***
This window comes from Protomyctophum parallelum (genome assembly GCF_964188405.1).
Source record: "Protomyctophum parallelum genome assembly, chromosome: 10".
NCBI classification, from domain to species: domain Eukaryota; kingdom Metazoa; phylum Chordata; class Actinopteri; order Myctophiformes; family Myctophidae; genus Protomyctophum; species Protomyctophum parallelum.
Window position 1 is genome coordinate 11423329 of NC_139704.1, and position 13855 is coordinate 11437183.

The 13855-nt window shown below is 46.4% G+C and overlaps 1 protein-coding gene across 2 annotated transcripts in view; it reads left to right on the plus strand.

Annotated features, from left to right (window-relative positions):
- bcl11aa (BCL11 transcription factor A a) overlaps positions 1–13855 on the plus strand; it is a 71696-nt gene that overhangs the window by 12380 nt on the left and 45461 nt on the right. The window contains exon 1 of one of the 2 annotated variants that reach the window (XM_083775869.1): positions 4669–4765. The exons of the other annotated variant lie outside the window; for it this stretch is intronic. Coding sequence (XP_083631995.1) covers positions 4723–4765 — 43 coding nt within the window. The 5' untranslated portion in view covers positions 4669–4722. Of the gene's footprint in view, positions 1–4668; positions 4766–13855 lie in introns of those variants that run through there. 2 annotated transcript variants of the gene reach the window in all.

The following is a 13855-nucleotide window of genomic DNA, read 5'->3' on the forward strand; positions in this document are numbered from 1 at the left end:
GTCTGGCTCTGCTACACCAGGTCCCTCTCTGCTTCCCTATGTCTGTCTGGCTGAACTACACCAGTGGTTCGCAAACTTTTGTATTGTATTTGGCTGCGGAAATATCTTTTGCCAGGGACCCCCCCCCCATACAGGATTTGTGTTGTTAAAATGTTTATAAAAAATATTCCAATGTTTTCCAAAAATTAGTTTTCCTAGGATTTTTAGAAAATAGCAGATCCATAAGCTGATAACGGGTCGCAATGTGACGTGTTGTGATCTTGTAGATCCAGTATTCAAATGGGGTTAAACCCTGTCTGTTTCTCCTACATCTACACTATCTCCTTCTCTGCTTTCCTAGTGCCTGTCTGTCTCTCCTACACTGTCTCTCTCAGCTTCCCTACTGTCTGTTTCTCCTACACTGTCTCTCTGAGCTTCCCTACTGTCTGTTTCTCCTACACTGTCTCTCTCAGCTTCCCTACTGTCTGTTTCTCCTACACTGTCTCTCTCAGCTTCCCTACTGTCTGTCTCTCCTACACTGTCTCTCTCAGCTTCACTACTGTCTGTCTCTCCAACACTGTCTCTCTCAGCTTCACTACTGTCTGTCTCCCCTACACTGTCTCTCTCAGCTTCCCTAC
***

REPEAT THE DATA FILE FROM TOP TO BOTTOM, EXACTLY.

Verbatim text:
This window comes from Protomyctophum parallelum (genome assembly GCF_964188405.1).
Source record: "Protomyctophum parallelum genome assembly, chromosome: 10".
NCBI classification, from domain to species: domain Eukaryota; kingdom Metazoa; phylum Chordata; class Actinopteri; order Myctophiformes; family Myctophidae; genus Protomyctophum; species Protomyctophum parallelum.
Window position 1 is genome coordinate 11423329 of NC_139704.1, and position 13855 is coordinate 11437183.

The 13855-nt window shown below is 46.4% G+C and overlaps 1 protein-coding gene across 2 annotated transcripts in view; it reads left to right on the plus strand.

Annotated features, from left to right (window-relative positions):
- bcl11aa (BCL11 transcription factor A a) overlaps positions 1–13855 on the plus strand; it is a 71696-nt gene that overhangs the window by 12380 nt on the left and 45461 nt on the right. The window contains exon 1 of one of the 2 annotated variants that reach the window (XM_083775869.1): positions 4669–4765. The exons of the other annotated variant lie outside the window; for it this stretch is intronic. Coding sequence (XP_083631995.1) covers positions 4723–4765 — 43 coding nt within the window. The 5' untranslated portion in view covers positions 4669–4722. Of the gene's footprint in view, positions 1–4668; positions 4766–13855 lie in introns of those variants that run through there. 2 annotated transcript variants of the gene reach the window in all.

The following is a 13855-nucleotide window of genomic DNA, read 5'->3' on the forward strand; positions in this document are numbered from 1 at the left end:
GTCTGGCTCTGCTACACCAGGTCCCTCTCTGCTTCCCTATGTCTGTCTGGCTGAACTACACCAGTGGTTCGCAAACTTTTGTATTGTATTTGGCTGCGGAAATATCTTTTGCCAGGGACCCCCCCCCCATACAGGATTTGTGTTGTTAAAATGTTTATAAAAAATATTCCAATGTTTTCCAAAAATTAGTTTTCCTAGGATTTTTAGAAAATAGCAGATCCATAAGCTGATAACGGGTCGCAATGTGACGTGTTGTGATCTTGTAGATCCAGTATTCAAATGGGGTTAAACCCTGTCTGTTTCTCCTACATCTACACTATCTCCTTCTCTGCTTTCCTAGTGCCTGTCTGTCTCTCCTACACTGTCTCTCTCAGCTTCCCTACTGTCTGTTTCTCCTACACTGTCTCTCTGAGCTTCCCTACTGTCTGTTTCTCCTACACTGTCTCTCTCAGCTTCCCTACTGTCTGTTTCTCCTACACTGTCTCTCTCAGCTTCCCTACTGTCTGTCTCTCCTACACTGTCTCTCTCAGCTTCACTACTGTCTGTCTCTCCAACACTGTCTCTCTCAGCTTCACTACTGTCTGTCTCCCCTACACTGTCTCTCTCAGCTTCCCTAC